Trump Sides with Liberals: Bush Should Have Been Impeached

Click to see video clip
Click to see video clip

In his quest for the Republican Party presidential nomination, Donald Trump has changed his positions on a number of hot-button issues. He was once for legalizing drugs, for example, now he’s not. He once said he was “very pro-choice,” now he says he is pro-life. He supported background checks for gun buyers and a ban on assault weapons, now he says he’s a Second Amendment guy all the way. He once favored universal healthcare, now he toes the GOP line: He’ll repeal Obamacare but has no plan to replace it.

Based on an exchange at the Republican presidential debate in South Carolina last night, on one issue, at least, Trump still agrees with liberals. In fact, on this issue he’s to the left of former Speaker Nancy Pelosi and Pres. Obama.

Trump still believes George W. Bush should have been impeached.

Here’s what he said — and note the booing from Republican voters in the crowd:

Debate Moderator JOHN DICKERSON: In 2008, in an interview with Wolf Blitzer, talking about President George W. Bush’s conduct of the war, you said you were surprised that Democratic leader Nancy Pelosi didn’t try to impeach him.

You said, quote: “which personally I think would have been a wonderful thing.” When you were asked what you meant by that and you said: “For the war, for the war, he lied, he got us into the war with lies.” Do you still believe President Bush should have been impeached.

TRUMP: First of all, I have to say, as a businessman I get along with everybody. I have business all over the world.

(BOOING)

TRUMP: I know so many of the people in the audience. And by the way, I’m a self-funder. I don’t have — I have my wife and I have my son. That’s all I have. I don’t have this.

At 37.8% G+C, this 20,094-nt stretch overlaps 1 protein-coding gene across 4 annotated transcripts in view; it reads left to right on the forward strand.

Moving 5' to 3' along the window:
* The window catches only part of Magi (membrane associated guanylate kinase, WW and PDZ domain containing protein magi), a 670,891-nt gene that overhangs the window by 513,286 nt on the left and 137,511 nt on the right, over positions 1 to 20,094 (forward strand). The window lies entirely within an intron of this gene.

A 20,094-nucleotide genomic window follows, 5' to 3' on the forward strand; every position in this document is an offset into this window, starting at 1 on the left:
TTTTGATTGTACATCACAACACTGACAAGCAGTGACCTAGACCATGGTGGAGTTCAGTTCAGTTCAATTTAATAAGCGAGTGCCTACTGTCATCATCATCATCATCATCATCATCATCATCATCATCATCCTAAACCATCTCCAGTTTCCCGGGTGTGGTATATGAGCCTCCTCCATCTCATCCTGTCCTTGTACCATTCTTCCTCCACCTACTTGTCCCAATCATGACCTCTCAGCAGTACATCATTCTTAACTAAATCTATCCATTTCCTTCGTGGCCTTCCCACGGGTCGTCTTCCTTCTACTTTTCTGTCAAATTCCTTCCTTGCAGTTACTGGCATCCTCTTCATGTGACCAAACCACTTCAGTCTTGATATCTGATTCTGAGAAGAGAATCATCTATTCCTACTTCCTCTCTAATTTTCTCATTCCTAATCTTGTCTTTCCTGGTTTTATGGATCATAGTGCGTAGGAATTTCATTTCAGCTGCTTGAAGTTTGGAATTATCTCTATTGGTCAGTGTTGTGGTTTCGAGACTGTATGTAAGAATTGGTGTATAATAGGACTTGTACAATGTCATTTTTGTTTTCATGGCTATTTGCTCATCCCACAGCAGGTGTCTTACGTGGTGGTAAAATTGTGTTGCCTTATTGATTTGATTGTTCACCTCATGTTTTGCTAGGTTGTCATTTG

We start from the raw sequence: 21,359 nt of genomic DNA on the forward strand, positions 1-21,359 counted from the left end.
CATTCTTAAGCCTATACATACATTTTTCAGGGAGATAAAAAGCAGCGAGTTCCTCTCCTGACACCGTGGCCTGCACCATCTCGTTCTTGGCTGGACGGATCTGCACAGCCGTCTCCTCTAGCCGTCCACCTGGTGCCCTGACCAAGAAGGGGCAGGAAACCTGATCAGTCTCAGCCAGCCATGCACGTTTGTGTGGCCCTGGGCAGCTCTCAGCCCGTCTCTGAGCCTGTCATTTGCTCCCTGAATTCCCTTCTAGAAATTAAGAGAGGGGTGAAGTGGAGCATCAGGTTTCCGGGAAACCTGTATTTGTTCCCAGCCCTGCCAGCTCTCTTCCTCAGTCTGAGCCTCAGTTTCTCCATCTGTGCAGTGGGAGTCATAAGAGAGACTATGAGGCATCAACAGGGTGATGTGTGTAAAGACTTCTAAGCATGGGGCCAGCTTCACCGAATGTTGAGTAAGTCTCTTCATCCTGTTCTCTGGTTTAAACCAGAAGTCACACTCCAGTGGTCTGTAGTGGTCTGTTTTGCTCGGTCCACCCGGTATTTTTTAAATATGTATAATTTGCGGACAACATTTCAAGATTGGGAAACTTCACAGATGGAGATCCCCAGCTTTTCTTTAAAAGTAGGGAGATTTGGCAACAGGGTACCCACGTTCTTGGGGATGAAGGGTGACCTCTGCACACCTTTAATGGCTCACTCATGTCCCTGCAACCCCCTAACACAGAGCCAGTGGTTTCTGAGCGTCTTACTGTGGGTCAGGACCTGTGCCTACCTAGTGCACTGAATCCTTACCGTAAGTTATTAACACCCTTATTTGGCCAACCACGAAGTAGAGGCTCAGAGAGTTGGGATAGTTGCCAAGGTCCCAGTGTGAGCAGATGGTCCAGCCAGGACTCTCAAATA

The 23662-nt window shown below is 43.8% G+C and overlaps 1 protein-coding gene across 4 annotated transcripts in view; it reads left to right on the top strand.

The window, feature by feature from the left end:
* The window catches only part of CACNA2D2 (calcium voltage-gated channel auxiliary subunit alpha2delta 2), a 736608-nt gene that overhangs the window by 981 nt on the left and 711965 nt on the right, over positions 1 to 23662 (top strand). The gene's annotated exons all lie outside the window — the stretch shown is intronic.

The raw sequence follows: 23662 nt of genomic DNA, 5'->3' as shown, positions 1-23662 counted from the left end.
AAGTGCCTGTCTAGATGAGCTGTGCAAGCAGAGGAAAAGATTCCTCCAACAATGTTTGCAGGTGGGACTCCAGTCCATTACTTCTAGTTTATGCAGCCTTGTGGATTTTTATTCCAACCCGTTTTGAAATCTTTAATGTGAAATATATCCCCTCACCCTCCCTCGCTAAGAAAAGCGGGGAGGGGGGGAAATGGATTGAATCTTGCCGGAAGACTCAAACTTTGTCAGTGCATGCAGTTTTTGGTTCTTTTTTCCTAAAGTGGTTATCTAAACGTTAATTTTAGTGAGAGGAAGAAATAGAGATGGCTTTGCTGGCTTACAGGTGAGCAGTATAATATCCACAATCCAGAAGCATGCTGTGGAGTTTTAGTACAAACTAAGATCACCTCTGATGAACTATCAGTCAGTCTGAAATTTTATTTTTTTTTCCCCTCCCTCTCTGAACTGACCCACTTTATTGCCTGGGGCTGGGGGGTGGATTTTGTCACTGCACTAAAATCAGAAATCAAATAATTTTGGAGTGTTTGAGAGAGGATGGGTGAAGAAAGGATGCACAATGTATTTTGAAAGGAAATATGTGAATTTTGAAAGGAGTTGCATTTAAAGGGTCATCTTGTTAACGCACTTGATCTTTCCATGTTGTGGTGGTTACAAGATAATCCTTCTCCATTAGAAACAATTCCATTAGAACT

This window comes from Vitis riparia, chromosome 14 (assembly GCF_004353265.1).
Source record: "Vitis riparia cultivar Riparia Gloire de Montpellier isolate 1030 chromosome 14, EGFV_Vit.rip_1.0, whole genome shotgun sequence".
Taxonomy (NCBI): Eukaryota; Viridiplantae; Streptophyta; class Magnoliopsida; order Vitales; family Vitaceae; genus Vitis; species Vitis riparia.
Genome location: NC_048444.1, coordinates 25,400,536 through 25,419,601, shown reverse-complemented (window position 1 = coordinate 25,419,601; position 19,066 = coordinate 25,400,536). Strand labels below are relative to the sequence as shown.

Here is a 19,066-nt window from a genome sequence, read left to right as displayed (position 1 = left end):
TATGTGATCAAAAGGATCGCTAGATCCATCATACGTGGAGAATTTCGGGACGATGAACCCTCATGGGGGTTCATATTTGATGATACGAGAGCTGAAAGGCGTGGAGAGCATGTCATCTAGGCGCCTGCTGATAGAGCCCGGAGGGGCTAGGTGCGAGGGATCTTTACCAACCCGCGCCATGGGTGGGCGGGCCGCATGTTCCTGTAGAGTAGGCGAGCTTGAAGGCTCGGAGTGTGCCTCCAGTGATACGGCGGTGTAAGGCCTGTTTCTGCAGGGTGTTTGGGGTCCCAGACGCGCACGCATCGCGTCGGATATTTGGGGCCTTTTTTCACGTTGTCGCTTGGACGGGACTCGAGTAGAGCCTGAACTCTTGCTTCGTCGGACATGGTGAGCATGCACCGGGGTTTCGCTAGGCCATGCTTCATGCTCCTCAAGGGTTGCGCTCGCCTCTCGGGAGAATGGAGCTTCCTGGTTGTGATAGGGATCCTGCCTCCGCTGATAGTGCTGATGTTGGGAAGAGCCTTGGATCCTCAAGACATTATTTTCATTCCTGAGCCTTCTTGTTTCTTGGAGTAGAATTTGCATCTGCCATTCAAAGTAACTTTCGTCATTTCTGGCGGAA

(APPLAUSE)

TRUMP: So let me just tell you, I get along with everybody, which is my obligation to my company, to myself, et cetera.

Obviously, the war in Iraq was a big, fat mistake. All right? Now, you can take it any way you want, and it took — it took Jeb Bush, if you remember at the beginning of his announcement, when he announced for president, it took him five days.

He went back, it was a mistake, it wasn’t a mistake. It took him five days before his people told him what to say, and he ultimately said, “it was a mistake.” The war in Iraq, we spent $2 trillion, thousands of lives, we don’t even have it. Iran has taken over Iraq with the second-largest oil reserves in the world.

Obviously, it was a mistake.

DICKERSON: So…

TRUMP: George Bush made a mistake. We can make mistakes. But that one was a beauty. We should have never been in Iraq. We have destabilized the Middle East.

DICKERSON: But so I’m going to — so you still think he should be impeached?

JEB BUSH: I think it’s my turn, isn’t it?

TRUMP: You do whatever you want. You call it whatever you want. I want to tell you. They lied. They said there were weapons of mass destruction, there were none. And they knew there were none. There were no weapons of mass destruction.

(BOOING)

Trump advocated impeaching Pres. Bush on CNN in October 2008, not long after Speaker Pelosi took impeaching Bush “off the table.”

“I was surprised that she didn’t do more in terms of Bush and going after Bush,” Trump said. “It was almost – it just seemed like she was going to really look to impeach Bush and get him out of office, which personally I think would have been a wonderful thing.”

Pressed why he feels Bush deserved the punishment faced by only two other commanders-in-chief, Trump said the president misled the country in the run-up to the Iraq war, and that his actions were considerably more objectionable than those which led to the impeachment of former President Bill Clinton.

“He lied. He got us into the war with lies,” Trump said. And I mean – look at the trouble Bill Clinton got into with something that was totally unimportant. And they tried to impeach him, which was nonsense. And yet Bush got us into this horrible war with lies, by lying, by saying they had weapons of mass destruction, by saying all sorts of things that turned out not to be true.”

In the For What It’s Worth Dept., it is not too late to impeach Bush. Officials can be impeached even after they’ve left office. Republicans have a record of impeaching Pres. Clinton over a sex lie, but would never consider impeaching one of their own because his lies and/or incompetence led to the deaths of tens of thousands of people, including 4,000 U.S. servicemembers, and a cost to future generations of trillions of dollars.

Given Republican control of Congress, a political trial — which is what impeachments are — is feasible, though certainly unlikely.

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